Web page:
Mussel The species name "edulis" means "edible" in Latin. Mussels are eaten by many humans, but generally only when cooked.
Mussels can be prepared in several ways, often varying by species and region. They may be packed into a small tin (like sardines) and sold as canned food; smoked; steamed; roasted over an open fire, barbequed; boiled in soup, stew, chowder, or stock; or cooked on beaches (in various world areas) by building a small fire on the sand and inserting mussels into the sand above the fire.
Mussels are commonly used in coastal cuisine as an ingredient in various cuisines, often in combination with other seafood. They can also be made into hot or cold sauces for dipping.
Mussels are economically important, widely consumed species, especially in northwestern Europe. They are also harvested or cultivated by aquaculture in North America, specifically the Pacific Northwest and the Atlantic northeast.
The mussel's external shell is composed of "valves", that are joined together by a ligament, which usually consists of three separate components. In addition to this ligament, mussels have several soft tissues, which are used in locomotion.
Mussel shells carry out several functions, including support for soft tissues, protection from predators, and protection against parasites. Mussels also rely on the shell to provide an attachment substrate for muscles and other biological structures such as oysters or bacteria.
The shell has three layers: the epicone, mesocone, and ectone. Most bivalves are filter feeders: they sit on the seabed and use a "current of water" to obtain food particles from the passing seawater. Common examples include suspension-feeding, infaunal feeding, and woodlice mud-mobilizing. However, the blue mussel is an exception: it has evolved simple eyes, known as ocelli, that can detect light and orient the animal accordingly. These photoreceptor cells are sensitive to light intensity and polarization, which helps the animal to distinguish between feeding in daylight or at night (known as scotophase).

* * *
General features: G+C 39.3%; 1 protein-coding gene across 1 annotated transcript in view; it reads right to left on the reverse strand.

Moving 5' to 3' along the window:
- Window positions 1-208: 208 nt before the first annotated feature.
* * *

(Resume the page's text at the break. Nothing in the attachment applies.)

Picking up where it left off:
Mussels do not have a brain or any centralized nervous system, and their coordination comes entirely from a distributed network of nerves that run along the mussel's tissues.
Mussels have three hearts: one in each adductor muscle and another in the circulatory system. Each heart consists of two chambers, an atrium to receive blood from the gills, and a ventricle to pump it into the aorta, from which it moves through the rest of the body.
Mussels are capable of switching between breathing by using primitive lungs, using gills, and breath-holding. They are also capable of adjusting their blood chemistry in order to maintain optimal oxygen levels in different conditions; particularly low oxygen levels during the night.
Mussels typically reach sexual maturity between one and three years of age, but some species take as long as five years to mature fully. Once they reach adulthood, mussels continue to grow; shells increase in size by about 1% per year on average for most species.
Global mussel production
The global production of mussels has increased significantly in recent years. In 2014, the world's mussel production was estimated at 990,000 metric tons, an increase of nearly 20% from 2013. The majority of the world's mussel production comes from China, which produced an estimated 650,000 metric tons in 2014. Other major mussel-producing countries include Chile, Japan, the Philippines, and India.
Mussels are a popular seafood choice because they are relatively inexpensive and easy to prepare. They can be cooked in a variety of ways, including steaming, boiling, grilling, and baking. Mussels are also a good source of protein, iron, and other nutrients.
As global demand for mussels continues to grow, it is important to ensure that mussel production is sustainable. One way to do this is by using more efficient farming techniques that reduce the impact on the environment. For example, some farmers are using floating cages that allow mussels to filter water more efficiently and produce less waste.